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I thought I was dying.

Only two years ago they looked into each other’s eyes and recognized each other. “We were so in love,” he sighs, Juan, while Rosa takes advantage of the comment to shout angrily at him: “Does that mean that love no longer exists? “It’s the falling in love that has vanished, the time has come to give way to love,” I think. After the initial effects of the idyll where differences are diluted in the heat of passion, couples begin to argue, fight and disagree. “Differentiate” is the term psychology uses to explain the necessary process of coming out of romantic self-absorption, returning to one’s own life and placing the relationship in its new place: the real world. This is a very necessary process (like coming back from holidays) but nobody usually likes it. Sometimes, the pink balloon explodes in the face, filling the protagonists with confusion and conflicts the emptiness left by passion. A couple who argue in the background is longing for their reunion, “those who fight want each other” they say. Only now the way back home is to talk, listen and agree. The destiny is to reach greater intimacy and new commitments.

When you start a relationship, your peers have a lot of expectations. Some are aware and may verbalize themselves, sometimes in a confusing way, but they help to establish the basis for coexistence. Couples often expect: a faithful and protective partner, constant support, companionship as an antidote to loneliness, good sexual relations, creating a family and having children (or not having them), a better quality of life together or working both for the good of the relationship.

There are other expectations that are conscious, but not expressed. Why do we keep quiet? Because of shame, because of the belief that it is normal and everyone does the same or because of the fantasy that the other should already know. It is the “crystal ball syndrome” where it is believed that it is possible to read the mind to the partner and he to ours. These expectations have to do with individual needs: one’s own autonomy, desire for dependence, the need for activity or passivity of each one, the capacity for intimacy, etc. Everything that is not explicit fills the black box of quarrels.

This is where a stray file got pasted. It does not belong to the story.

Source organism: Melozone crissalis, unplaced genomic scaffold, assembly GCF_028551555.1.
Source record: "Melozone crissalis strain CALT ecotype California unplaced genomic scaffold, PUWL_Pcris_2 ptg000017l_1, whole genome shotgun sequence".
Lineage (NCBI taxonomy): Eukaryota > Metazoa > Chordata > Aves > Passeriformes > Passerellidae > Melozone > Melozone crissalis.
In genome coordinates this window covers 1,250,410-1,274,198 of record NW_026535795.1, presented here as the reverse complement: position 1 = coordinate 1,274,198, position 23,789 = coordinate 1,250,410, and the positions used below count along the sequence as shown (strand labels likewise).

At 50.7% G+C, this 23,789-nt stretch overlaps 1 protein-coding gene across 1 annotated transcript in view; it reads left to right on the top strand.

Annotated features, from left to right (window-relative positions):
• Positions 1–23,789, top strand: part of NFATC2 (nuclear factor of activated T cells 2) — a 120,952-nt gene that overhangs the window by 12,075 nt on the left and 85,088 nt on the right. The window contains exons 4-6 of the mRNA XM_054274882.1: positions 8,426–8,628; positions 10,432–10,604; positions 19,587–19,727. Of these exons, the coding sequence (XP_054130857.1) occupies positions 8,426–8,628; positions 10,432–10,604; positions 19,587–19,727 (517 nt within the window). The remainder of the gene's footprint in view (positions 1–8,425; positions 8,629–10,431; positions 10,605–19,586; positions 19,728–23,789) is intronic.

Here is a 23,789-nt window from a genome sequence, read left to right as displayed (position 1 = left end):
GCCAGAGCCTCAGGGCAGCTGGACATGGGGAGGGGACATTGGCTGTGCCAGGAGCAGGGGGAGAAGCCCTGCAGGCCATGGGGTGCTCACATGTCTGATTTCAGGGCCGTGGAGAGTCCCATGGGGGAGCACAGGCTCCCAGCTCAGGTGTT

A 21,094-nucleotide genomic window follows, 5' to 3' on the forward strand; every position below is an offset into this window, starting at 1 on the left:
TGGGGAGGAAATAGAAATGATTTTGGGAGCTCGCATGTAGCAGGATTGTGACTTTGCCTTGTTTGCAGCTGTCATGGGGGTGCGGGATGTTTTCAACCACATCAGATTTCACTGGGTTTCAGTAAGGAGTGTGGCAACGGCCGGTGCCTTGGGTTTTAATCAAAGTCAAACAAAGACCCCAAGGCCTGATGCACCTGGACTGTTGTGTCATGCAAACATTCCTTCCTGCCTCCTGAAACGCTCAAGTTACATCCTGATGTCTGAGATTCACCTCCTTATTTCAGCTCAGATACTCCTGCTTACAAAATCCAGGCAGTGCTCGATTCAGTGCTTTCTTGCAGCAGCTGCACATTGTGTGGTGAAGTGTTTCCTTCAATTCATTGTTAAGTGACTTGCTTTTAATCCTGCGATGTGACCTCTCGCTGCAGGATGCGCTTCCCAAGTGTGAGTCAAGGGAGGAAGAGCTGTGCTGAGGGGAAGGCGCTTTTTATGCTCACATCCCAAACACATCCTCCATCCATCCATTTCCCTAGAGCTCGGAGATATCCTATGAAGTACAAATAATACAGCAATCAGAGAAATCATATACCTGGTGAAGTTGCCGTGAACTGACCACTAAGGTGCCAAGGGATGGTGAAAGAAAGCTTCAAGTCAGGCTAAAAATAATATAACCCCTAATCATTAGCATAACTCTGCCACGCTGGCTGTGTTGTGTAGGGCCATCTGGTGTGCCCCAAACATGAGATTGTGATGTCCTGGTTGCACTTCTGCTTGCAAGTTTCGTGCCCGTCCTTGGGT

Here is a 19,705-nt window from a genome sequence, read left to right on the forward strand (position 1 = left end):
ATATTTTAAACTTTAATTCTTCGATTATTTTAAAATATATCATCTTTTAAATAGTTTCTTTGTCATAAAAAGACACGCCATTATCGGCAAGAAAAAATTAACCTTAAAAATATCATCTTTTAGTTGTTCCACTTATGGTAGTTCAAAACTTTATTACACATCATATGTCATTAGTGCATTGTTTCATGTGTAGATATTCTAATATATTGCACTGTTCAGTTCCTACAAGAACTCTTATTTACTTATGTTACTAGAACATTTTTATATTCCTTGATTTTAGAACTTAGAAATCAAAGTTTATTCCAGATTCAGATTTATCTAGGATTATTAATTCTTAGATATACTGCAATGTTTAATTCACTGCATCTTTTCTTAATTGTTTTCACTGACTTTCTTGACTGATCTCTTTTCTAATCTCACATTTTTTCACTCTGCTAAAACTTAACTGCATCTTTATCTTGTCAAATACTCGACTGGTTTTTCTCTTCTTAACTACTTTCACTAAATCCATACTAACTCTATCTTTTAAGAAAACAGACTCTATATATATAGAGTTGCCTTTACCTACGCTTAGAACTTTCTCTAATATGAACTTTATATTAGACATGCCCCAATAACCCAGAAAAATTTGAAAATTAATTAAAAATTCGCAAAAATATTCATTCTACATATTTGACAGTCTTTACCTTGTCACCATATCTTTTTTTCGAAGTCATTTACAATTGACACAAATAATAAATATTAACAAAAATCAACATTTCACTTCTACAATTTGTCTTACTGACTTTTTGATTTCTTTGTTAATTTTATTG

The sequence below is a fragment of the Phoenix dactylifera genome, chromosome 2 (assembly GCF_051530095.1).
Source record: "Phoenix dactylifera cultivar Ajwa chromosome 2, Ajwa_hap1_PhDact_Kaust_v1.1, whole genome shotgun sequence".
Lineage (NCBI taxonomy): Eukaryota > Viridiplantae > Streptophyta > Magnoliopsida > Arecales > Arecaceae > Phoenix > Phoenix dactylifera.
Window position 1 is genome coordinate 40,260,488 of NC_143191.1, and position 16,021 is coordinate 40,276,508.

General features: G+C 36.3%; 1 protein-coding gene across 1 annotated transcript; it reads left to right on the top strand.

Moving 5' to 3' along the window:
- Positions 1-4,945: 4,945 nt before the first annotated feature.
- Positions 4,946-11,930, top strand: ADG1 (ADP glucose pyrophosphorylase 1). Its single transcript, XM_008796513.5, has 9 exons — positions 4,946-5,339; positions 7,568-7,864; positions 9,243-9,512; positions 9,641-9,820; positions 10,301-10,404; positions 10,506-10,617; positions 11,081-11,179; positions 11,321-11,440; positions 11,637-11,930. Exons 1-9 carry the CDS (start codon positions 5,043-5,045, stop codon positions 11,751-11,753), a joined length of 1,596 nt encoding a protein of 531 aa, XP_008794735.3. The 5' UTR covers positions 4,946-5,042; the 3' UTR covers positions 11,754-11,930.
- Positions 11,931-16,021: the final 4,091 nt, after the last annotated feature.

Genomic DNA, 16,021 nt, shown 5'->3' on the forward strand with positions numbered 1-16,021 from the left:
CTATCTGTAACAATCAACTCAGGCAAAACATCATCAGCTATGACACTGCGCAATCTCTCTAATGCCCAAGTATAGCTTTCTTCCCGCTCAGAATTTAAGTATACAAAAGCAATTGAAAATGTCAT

Finally, some desires are completely unconscious. They usually come from personal experiences, often childish, which we hope the other resolves. Juan had a cold and calculating mother and unknowingly wanted Rosa to fill that void. While she has a caring and protective father, she assumed that her husband would do the same. These desires emerge in the themes of living together that are apparently trivial, but are revealing power struggles, processes of domination/submission and feelings of abandonment or absorption.

These are some of those common conflicts:

Families of origin. They are a source of disputes for the comparison between family models, their interference in the life of the couple, because the umbilical cord has not been broken, for the idealization of the family model or because unresolved issues with parents interfere in the new relationship.

Education of children. It is often observed that one of the companions names himself the “expert in pedagogy” and tends to exclude the other (if not to reject him openly) in these matters.

Money. Whoever earns it, whoever spends it, how it is used, what it is used for is usually a motive for angry debate. What is at stake is not money but what it means: freedom, security, fun, status, power, etc.

Sex. Differences in frequency, who initiates relationships, what can be done and what can’t be done, different libido can be a problem. Many times in bed the daily problems of coexistence are settled.

Distribution of tasks. You do not help me, I do help you, it is a habitual discussion, aggravated if each one has a very different idea of what is order and cleanliness. When the couple comes out of the verb help and enters into the one of sharing, these matters tend to diminish a lot.

Free time. Finding shared activities, where to go on vacation, how much time you spend with your friends, time for yourself, who stays with the children if we go out, we always do what you say, are some conflicting issues.

Jealousy. The trace of romantic love based on the myth that we possess the other person and feelings of insecurity cause this type of fighting.

Roles. Couples argue little for political or religious reasons. However, stereotypes, as a man or woman is expected to behave in the 21st century, have their weight.

Car. It is surprising to see the amount of couple fights that occur in the car, which can also be dangerous. They discuss which is the best way, aggressiveness or speed at the wheel and the habit of dealing with other problems now that you can not get out of the vehicle. Can you recover again

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